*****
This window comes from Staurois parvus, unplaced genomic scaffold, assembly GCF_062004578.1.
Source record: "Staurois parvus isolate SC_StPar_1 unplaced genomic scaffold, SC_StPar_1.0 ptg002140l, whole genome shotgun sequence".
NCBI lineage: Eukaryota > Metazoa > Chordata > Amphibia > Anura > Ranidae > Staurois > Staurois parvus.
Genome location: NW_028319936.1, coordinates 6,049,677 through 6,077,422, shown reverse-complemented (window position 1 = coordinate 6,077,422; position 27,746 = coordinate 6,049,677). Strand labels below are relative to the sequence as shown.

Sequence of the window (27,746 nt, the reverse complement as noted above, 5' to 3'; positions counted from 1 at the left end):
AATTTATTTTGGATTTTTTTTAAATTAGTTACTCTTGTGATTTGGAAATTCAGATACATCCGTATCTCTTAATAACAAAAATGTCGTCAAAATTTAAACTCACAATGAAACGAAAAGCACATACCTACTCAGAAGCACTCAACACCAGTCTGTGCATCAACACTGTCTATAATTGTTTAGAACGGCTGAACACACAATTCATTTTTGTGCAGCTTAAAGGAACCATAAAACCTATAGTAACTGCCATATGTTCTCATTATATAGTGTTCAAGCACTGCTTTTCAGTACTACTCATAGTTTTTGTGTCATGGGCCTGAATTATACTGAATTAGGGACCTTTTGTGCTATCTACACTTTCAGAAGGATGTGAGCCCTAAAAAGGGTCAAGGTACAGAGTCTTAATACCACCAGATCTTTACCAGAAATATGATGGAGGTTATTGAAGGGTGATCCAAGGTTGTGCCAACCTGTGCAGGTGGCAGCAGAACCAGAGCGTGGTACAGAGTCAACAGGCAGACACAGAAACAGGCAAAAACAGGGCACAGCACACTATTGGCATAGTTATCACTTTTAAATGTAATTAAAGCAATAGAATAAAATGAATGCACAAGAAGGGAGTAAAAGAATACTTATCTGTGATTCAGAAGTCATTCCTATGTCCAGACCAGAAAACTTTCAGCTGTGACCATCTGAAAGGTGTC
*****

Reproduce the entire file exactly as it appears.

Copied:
This window comes from Staurois parvus, unplaced genomic scaffold, assembly GCF_062004578.1.
Source record: "Staurois parvus isolate SC_StPar_1 unplaced genomic scaffold, SC_StPar_1.0 ptg002140l, whole genome shotgun sequence".
NCBI lineage: Eukaryota > Metazoa > Chordata > Amphibia > Anura > Ranidae > Staurois > Staurois parvus.
Genome location: NW_028319936.1, coordinates 6,049,677 through 6,077,422, shown reverse-complemented (window position 1 = coordinate 6,077,422; position 27,746 = coordinate 6,049,677). Strand labels below are relative to the sequence as shown.

Sequence of the window (27,746 nt, the reverse complement as noted above, 5' to 3'; positions counted from 1 at the left end):
AATTTATTTTGGATTTTTTTTAAATTAGTTACTCTTGTGATTTGGAAATTCAGATACATCCGTATCTCTTAATAACAAAAATGTCGTCAAAATTTAAACTCACAATGAAACGAAAAGCACATACCTACTCAGAAGCACTCAACACCAGTCTGTGCATCAACACTGTCTATAATTGTTTAGAACGGCTGAACACACAATTCATTTTTGTGCAGCTTAAAGGAACCATAAAACCTATAGTAACTGCCATATGTTCTCATTATATAGTGTTCAAGCACTGCTTTTCAGTACTACTCATAGTTTTTGTGTCATGGGCCTGAATTATACTGAATTAGGGACCTTTTGTGCTATCTACACTTTCAGAAGGATGTGAGCCCTAAAAAGGGTCAAGGTACAGAGTCTTAATACCACCAGATCTTTACCAGAAATATGATGGAGGTTATTGAAGGGTGATCCAAGGTTGTGCCAACCTGTGCAGGTGGCAGCAGAACCAGAGCGTGGTACAGAGTCAACAGGCAGACACAGAAACAGGCAAAAACAGGGCACAGCACACTATTGGCATAGTTATCACTTTTAAATGTAATTAAAGCAATAGAATAAAATGAATGCACAAGAAGGGAGTAAAAGAATACTTATCTGTGATTCAGAAGTCATTCCTATGTCCAGACCAGAAAACTTTCAGCTGTGACCATCTGAAAGGTGTC